Note: Taking a break from our Black History series today to focus on Lent, but watch for a special guest to finish the month off next week!
It’s Ash Wednesday, friends. The beginning of Lent, when believers round the world will take time to look into ourselves—and hopefully, at the Lord—and prepare our hearts in a special way to remember Christ’s death and resurrection, those pivots on which all history turns.
I don’t know about you, but despite many blessings in my own life, I’ve been rather aware of the darkness in the world lately. In the past week I’ve read about the twistedness in Fifty Shades of Grey…the horrific historical reality of racial lynching in our country …the 21 Egyptian Christians martyred just the other day. At times I’ve felt nearly overwhelmed by the darkness in human hearts and the world, and incapable of even really processing or responding to it.
Instead, instinctively I reached out for the opposite…light. To stories of the good and beautiful and pure, and most of all, to Jesus Himself. And soon, I felt better able to manage knowing about the darkness.
Was that escapism? Maybe, I don’t know. But honestly, I don’t think we can cope with darkness without turning towards the light. And I don’t think the Lord intends us to. After all, what is the point of fighting darkness if we don’t have anything better to combat it with?
I talk about darkness quite a bit on this blog… in history, in the world today. But I don’t want to talk about them just to be depressed, but to bring them to the light. And to seek how we can move from the darkness toward healing. As a friend wrote recently on her blog here (referencing a podcast she’d heard), it can be an act of rebellion against darkness merely to live striving for wholeness, and moreover, to believe that there is wholeness to be found.
Ann Voskamp writes in her book The Greatest Gift,
“…for all its supposed sophistication, cynicism is simplistic. In a fallen world, how profound is it to see the cracks? The radicals…and the revolutionaries, they are the ones on the road, in the fields, on the wall, pointing to the light that breaks through all things broken, pointing to redemption always rising…
Brilliant people don’t deny the dark; they are the ones who never stop looking for His light in everything.”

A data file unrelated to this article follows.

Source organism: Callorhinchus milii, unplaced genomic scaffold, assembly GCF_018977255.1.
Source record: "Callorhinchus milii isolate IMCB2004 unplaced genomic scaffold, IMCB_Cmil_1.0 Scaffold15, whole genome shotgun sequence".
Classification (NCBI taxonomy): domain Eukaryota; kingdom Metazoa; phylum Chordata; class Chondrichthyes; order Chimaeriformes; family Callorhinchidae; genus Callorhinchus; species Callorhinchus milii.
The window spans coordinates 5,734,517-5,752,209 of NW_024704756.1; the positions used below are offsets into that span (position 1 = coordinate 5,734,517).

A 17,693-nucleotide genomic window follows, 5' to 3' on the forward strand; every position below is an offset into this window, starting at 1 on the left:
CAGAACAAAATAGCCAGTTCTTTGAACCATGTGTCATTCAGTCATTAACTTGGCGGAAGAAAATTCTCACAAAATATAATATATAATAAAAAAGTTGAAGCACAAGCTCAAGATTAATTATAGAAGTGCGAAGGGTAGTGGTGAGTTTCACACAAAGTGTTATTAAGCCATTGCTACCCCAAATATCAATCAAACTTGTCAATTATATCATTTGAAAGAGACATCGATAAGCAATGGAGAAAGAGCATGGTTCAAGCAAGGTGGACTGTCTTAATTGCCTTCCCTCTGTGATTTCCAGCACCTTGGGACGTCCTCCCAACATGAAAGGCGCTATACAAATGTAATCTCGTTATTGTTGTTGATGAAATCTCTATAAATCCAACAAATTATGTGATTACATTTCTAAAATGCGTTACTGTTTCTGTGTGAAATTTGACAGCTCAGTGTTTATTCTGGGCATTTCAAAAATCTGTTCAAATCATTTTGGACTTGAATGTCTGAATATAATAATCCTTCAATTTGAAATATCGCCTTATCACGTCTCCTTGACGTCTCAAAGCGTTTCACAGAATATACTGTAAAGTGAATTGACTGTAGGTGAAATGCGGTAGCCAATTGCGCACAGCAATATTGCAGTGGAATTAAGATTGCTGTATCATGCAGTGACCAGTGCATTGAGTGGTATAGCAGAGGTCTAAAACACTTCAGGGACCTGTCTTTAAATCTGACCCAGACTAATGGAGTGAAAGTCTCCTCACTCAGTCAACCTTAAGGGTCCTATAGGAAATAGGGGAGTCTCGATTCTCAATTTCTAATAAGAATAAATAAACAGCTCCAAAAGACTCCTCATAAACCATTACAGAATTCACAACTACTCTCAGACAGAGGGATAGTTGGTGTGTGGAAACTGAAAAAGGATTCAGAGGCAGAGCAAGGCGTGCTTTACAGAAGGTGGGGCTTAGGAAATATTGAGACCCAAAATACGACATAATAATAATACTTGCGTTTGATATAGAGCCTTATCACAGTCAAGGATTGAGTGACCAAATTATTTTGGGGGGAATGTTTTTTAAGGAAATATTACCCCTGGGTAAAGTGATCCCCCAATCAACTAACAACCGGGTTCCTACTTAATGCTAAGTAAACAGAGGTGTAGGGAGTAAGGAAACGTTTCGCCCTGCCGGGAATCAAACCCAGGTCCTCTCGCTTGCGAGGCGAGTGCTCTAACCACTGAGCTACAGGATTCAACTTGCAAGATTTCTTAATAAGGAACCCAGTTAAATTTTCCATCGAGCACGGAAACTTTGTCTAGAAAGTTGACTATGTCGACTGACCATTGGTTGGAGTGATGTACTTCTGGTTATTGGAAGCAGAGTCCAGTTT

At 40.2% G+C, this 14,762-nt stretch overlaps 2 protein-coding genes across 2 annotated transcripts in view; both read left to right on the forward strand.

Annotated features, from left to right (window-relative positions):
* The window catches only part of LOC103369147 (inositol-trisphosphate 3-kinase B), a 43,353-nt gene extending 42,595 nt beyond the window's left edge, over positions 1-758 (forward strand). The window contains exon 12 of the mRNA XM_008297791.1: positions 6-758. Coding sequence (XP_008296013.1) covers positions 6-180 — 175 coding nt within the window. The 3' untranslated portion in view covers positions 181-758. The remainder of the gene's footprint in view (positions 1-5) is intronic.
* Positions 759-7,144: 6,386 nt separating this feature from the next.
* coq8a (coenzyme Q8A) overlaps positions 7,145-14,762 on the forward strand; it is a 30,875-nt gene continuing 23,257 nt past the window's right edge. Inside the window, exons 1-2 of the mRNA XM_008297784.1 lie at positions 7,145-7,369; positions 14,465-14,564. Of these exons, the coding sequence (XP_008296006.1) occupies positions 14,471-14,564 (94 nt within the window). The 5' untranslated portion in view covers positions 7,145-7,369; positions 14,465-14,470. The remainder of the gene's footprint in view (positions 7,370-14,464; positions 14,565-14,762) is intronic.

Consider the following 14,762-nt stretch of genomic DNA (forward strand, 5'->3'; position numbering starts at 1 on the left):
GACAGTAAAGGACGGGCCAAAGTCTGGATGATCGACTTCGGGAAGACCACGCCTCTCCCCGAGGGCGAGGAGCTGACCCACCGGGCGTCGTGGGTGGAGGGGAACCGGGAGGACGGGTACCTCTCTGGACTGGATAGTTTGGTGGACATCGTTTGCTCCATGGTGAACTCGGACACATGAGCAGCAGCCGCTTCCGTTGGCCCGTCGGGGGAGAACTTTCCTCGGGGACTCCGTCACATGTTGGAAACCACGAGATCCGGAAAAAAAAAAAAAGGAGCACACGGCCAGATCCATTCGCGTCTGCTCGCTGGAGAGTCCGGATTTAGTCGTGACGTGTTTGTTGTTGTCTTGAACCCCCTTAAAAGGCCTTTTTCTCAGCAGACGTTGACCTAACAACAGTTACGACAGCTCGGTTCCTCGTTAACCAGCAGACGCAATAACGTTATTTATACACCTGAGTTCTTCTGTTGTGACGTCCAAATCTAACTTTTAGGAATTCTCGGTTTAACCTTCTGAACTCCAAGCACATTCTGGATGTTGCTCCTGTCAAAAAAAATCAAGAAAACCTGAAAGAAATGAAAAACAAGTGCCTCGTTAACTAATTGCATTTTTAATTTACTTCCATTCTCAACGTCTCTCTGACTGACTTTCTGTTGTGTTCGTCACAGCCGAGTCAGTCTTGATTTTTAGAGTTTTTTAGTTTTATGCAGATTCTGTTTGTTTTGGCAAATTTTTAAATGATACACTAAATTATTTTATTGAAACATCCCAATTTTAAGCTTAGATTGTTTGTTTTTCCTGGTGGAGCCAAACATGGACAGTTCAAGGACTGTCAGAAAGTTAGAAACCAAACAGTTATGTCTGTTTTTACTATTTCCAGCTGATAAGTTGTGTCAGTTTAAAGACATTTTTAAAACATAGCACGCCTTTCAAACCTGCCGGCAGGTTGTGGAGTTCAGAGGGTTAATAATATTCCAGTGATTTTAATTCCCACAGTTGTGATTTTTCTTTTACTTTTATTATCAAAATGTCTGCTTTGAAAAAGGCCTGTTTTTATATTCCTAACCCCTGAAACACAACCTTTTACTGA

That’s what I see in the stories I love—how they confront the reality of darkness yet show that Light is stronger. I love that in Les Misérables and A Tale of Two Cities and Narnia, and in God’s stories…the Bible and all history. I hope that theme shines through the stories I write too.
So while I don’t want to avoid the darkness this Lent, I want to remember to look for the Light too. After reading about the ickiness in Fifty Shades of Grey, I need to remember what real love is. When I learn of racial injustice, I need to grieve and lament over it, but also look at what God is doing—at stories of real life reconciliation, at the precious interracial relationships He has given me where we can walk together toward hope and healing.
When I read of tragedy in the Middle East, I need to grieve with our brothers and sisters there and pray for them more faithfully, but also remember the stories I’ve heard of how God is working, how He is bringing people to Himself through the love of His children there, how refugees who felt they were completely in darkness have now, in their own words, come into the light—not because of necessarily change in their circumstances, but because of Jesus.
That He really is the Savior, the Light of the world—that those aren’t just nice words on a page, but a living reality.
And that’s what we’re looking toward in Lent, isn’t it? The triumph of His light over darkness—not by ignoring it, but by facing it head-on; not being cowed by it, but overcoming.
Do you have any special plans for Lent this year? How do you counter darkness by looking for the Light? Please comment and share!